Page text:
Friday, June 16, 2006

Cheese and the politics of technology

I've always been dumbstruck by the fact that people ever saw fit to approach an animal like a yak or a buffalo and try to milk it, let alone figure out how to ruin and rot milk in order to create something fresh and beautiful. Cheese is amazing. (People are amazing.)

Cheese is also really political. For the MILK project, Esther Polak and colleagues started to get at that when they used GPS technology to trace certain mobilities in milk and cheese production across Europe.

Stilton Montgomery cheddar

I remember reading an article about Parmigiano Reggiano cheese, and how the rural artesans distinguish their cheese from more industrial varieties (like Grana Padano) by agreeing to particular manual production methods. Although these methods are more time-consuming and costly, they produce local culture as well as cheese, and consumers are willing to pay for this social artesanry and its environmental benefits.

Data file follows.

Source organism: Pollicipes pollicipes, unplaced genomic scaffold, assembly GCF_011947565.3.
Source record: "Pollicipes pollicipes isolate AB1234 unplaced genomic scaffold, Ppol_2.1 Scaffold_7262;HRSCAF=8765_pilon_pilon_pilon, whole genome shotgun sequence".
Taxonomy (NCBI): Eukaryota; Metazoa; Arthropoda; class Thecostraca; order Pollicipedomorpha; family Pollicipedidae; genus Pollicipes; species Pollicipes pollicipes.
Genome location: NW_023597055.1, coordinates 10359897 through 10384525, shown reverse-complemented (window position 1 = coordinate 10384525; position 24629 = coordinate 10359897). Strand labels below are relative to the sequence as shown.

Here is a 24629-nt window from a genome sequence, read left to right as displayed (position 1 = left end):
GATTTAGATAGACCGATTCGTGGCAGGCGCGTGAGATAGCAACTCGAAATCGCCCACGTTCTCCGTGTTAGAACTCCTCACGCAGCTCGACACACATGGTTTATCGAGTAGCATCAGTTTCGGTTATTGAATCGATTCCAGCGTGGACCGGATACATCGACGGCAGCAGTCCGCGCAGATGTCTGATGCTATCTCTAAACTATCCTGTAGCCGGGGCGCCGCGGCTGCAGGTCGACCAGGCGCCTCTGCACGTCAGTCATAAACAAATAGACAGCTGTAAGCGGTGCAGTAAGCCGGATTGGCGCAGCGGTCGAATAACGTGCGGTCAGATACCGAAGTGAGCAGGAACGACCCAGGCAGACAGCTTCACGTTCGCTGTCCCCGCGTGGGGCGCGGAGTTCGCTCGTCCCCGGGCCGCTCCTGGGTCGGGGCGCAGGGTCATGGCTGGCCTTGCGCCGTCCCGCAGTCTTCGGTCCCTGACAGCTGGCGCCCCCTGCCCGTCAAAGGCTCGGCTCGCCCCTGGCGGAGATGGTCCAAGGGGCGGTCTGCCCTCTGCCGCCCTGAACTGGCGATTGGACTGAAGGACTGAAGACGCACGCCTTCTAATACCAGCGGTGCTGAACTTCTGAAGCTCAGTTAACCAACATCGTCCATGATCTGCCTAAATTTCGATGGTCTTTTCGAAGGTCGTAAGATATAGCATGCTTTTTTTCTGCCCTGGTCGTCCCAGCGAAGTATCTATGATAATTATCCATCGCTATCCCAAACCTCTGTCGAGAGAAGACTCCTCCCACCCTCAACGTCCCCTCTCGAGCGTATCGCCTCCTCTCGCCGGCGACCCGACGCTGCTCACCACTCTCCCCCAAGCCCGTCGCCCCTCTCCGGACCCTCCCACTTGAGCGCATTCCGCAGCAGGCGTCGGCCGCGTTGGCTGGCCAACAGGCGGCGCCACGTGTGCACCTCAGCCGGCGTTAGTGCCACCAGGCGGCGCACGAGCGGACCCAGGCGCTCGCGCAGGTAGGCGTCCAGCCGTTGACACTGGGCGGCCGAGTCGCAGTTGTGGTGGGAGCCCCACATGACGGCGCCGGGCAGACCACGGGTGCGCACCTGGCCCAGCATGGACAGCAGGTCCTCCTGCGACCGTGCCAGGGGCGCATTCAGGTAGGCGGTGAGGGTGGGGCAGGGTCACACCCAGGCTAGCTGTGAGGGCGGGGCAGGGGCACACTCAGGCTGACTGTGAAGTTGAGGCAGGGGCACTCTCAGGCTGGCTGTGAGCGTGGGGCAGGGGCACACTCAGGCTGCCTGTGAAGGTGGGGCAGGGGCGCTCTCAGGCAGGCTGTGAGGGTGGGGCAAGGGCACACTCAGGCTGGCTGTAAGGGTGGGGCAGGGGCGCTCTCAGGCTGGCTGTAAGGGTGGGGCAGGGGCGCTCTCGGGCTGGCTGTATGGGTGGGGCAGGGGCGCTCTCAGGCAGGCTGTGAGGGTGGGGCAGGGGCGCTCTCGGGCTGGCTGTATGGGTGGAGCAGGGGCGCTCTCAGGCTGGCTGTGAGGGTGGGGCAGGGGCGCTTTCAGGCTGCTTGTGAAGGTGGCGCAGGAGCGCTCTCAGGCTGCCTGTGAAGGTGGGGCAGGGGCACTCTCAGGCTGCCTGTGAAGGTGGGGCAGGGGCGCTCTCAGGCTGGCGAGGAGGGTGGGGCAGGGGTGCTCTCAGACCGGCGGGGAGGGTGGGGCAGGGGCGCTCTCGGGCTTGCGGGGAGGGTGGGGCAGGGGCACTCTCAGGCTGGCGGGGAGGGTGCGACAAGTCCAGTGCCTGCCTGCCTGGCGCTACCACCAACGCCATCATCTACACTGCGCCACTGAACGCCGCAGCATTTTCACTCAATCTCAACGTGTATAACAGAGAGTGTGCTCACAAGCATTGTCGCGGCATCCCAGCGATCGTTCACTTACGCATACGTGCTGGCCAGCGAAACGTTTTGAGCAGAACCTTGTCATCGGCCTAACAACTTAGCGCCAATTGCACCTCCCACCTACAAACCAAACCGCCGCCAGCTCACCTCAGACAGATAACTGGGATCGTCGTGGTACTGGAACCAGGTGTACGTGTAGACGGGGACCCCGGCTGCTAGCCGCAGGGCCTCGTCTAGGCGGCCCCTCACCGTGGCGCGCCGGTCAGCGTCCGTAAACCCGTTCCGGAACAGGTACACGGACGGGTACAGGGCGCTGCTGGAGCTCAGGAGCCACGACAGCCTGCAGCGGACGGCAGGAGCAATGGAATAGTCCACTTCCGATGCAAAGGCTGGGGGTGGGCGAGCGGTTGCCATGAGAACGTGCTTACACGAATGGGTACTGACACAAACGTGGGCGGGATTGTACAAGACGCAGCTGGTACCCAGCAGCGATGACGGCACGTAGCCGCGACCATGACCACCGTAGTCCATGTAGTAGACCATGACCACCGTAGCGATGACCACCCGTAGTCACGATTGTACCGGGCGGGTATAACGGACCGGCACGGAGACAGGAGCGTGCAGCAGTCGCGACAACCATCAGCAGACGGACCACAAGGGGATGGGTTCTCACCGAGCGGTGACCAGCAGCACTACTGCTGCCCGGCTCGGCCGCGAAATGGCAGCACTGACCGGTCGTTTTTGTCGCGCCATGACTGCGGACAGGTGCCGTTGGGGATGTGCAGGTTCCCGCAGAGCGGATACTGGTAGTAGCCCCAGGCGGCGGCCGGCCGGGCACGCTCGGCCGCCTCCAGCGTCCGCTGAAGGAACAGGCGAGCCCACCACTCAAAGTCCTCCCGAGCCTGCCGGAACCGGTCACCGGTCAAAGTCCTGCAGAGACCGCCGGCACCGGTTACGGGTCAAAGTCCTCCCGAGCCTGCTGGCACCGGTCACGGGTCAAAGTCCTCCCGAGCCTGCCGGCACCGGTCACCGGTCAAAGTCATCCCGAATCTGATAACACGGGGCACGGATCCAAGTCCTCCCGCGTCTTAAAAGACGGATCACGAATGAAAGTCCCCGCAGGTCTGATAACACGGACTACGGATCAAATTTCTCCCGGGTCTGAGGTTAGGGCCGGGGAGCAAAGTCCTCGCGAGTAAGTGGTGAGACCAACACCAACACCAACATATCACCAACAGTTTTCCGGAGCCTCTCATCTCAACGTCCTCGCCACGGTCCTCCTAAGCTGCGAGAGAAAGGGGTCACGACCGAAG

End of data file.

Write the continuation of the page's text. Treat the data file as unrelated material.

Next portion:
Originally made by 13th century Benedictine monks, Parmigiano Reggiano became the first cheese in Italy to be economically and politically protected by a formal, but voluntary, organisation. In the 50s, they officially set out the Parmigiano Reggiano production area, comprising three provinces and parts of two more. This territory was extra-political in the sense that it ignored established political boundaries in favour of topographic and socio-cultural ones.